Botswana’s elephants poaching crisis is all too real, leaving no room for head-in-the-sand denials

The past few years have seen Botswana hailed as a global leader in conservation, so the Government’s recent response to the 2018 Aerial Survey of Elephants and Wildlife in northern Botswana conducted by Elephants Without Borders – and the subsequent vilification of director/founder Dr Mike Chase – is both baffling and disappointing..

It suggests a head-in-the-sand approach which may result in exacerbating the poaching problem which has already had far-reaching impacts on wildlife in the country.

In addition to the results of the 2018 survey, there is additional compelling evidence from multiple independent sources to confirm an increase in poaching in Botswana and an urgent need for Botswana to address this problem before the situation worsens.

The Monitoring of Illegal Killing of Elephants Program (MIKE), comprising independent experts involved in monitoring data on elephant poaching throughout Africa, has concluded that there has been an increase in poaching across southern Africa since 2016. In particular, the MIKE report highlighted that the Chobe National Park in northern Botswana has been the scene of a surge in poaching.

elephants, Botswana, Chobe River3

Elephants in the Chobe River, Botswana

According to data from the 2015 Great Elephant Census, the elephant population had decreased by 15 per cent since 2010 in Botswana. In addition, the 2016 report of the International Union for the Conservation of Nature (IUCN) African Elephant Specialist Group has warned that the “poaching of elephants by armed gangs” is an increasing threat in northern Botswana and found a “notable increase” in elephant mortality in Botswana since 2012.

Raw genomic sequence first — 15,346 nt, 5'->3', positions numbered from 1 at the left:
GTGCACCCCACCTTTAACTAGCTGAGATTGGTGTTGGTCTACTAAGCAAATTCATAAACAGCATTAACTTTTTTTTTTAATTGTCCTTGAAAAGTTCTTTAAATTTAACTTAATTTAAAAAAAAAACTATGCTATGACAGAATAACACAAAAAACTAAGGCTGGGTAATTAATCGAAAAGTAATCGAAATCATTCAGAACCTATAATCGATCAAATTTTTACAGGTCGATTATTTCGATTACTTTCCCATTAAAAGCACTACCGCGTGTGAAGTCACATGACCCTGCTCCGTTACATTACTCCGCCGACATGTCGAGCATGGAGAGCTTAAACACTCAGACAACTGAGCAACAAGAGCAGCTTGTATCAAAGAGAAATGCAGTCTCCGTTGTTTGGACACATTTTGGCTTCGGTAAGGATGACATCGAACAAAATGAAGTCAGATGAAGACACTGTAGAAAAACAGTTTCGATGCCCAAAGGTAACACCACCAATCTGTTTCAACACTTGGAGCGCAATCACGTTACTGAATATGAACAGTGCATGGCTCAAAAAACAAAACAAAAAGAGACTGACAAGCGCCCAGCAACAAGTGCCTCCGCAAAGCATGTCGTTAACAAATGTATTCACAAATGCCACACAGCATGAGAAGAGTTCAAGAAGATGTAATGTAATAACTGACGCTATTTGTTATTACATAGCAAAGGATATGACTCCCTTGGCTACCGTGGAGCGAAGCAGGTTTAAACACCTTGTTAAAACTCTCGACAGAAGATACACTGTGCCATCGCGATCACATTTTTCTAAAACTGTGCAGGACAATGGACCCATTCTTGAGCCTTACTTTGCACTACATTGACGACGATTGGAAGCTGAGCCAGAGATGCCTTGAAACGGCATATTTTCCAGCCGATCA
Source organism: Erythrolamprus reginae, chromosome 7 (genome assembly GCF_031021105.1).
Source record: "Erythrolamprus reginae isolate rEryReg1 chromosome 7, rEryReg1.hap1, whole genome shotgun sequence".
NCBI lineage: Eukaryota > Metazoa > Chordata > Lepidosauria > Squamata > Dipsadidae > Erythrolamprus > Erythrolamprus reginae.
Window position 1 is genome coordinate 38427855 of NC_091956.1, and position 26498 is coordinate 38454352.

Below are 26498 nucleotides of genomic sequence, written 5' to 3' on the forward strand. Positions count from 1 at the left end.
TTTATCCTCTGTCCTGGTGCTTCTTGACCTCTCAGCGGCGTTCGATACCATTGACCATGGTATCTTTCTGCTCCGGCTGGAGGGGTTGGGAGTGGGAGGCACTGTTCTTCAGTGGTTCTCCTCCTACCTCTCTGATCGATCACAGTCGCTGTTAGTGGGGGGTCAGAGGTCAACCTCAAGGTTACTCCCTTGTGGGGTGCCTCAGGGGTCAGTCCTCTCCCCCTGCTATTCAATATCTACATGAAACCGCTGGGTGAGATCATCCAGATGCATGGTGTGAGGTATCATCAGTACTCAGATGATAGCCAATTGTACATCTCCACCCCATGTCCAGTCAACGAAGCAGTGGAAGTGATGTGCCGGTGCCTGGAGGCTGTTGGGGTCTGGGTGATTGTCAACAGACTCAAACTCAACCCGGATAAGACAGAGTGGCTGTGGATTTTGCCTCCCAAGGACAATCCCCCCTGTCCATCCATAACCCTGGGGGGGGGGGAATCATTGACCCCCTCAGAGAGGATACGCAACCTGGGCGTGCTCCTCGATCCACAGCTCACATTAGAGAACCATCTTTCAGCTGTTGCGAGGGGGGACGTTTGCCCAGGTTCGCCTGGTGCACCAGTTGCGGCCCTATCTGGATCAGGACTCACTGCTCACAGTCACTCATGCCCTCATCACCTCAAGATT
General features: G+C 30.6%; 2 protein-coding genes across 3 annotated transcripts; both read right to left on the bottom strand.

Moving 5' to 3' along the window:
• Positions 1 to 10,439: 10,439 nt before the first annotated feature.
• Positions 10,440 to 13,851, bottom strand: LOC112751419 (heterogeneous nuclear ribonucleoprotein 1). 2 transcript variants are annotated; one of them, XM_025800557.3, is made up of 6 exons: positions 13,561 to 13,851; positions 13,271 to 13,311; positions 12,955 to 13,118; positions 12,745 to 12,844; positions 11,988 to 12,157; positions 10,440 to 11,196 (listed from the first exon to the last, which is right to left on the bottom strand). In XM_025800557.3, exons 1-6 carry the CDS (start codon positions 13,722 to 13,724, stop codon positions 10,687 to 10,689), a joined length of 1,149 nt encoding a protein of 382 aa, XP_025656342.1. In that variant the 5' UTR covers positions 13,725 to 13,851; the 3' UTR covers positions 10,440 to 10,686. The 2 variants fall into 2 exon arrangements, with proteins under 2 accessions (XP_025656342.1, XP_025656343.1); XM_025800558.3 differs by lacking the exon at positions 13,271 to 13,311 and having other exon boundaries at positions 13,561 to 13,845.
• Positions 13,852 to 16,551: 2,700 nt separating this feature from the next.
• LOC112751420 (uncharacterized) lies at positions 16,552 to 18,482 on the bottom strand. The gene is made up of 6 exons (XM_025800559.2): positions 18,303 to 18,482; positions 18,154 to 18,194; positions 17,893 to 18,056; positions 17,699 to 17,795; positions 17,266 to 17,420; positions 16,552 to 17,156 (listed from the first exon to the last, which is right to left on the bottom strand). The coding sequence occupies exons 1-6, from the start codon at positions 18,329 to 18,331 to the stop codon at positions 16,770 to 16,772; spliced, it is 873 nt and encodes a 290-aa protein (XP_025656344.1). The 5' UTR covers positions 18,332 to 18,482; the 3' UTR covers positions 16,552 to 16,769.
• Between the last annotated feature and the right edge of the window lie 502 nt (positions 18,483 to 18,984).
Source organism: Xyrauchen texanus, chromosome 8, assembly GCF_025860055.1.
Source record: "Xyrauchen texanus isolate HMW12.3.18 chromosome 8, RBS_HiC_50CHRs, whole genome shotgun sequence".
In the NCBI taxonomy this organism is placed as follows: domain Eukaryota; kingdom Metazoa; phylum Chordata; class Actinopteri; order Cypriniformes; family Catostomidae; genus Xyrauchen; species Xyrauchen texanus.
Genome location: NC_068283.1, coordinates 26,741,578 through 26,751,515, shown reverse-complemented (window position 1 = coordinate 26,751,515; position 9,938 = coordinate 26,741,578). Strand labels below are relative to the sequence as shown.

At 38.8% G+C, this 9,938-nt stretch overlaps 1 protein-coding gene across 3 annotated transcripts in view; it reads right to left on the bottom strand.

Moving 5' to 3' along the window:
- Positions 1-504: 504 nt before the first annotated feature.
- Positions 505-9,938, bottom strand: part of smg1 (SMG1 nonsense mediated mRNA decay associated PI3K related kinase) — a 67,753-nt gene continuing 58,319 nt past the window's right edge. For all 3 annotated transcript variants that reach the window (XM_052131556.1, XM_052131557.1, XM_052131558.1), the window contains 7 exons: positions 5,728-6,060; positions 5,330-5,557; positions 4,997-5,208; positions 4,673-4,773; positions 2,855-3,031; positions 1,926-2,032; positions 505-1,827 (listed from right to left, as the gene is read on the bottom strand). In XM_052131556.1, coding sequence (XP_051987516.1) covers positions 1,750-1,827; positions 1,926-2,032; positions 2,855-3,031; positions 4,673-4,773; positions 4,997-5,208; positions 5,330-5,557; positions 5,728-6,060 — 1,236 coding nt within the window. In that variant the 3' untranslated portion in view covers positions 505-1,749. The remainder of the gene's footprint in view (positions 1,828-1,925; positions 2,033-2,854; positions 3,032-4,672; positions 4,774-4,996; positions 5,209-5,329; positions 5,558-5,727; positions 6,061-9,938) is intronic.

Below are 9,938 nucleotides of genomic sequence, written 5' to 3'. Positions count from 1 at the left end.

We are also seeing increasing evidence of ivory from Botswana being seized in neighbouring countries such as Namibia and Zambia. Further, the recent spike in rhino poaching in Botswana is another indicator of organised criminal networks descending on what is perceived to be a “safe haven” for wildlife. These networks exploit the failures of those mandated to protect a national heritage and rob countries of their valuable natural resources.

Further, it is important not to conflate the various issues being presented collectively in the recent response from the Government of Botswana. The reintroduction of trophy hunting is a completely separate issue from the response to criminal attacks on the country’s wildlife and should be addressed separately. Bringing back trophy hunting will not stop poaching, nor will introducing a legal trade of ivory and other elephant products, which flies in the face of Botswana’s commitments as a founding member of the Elephant Protection Initiative (EPI).

There is ample evidence to support this and Botswana President Mokgweetsi Masisi himself openly supported the goals of the EPI at its Consultative Group Meeting during last year’s London IWT Conference.

The issue in question is how Botswana will respond to the emerging problem. There are resources and information available to assist it in this regard, from governments and NGOs.

Ultimately, Botswana will be judged not for the fact that poaching has increased in the country but on how it has dealt with the problem.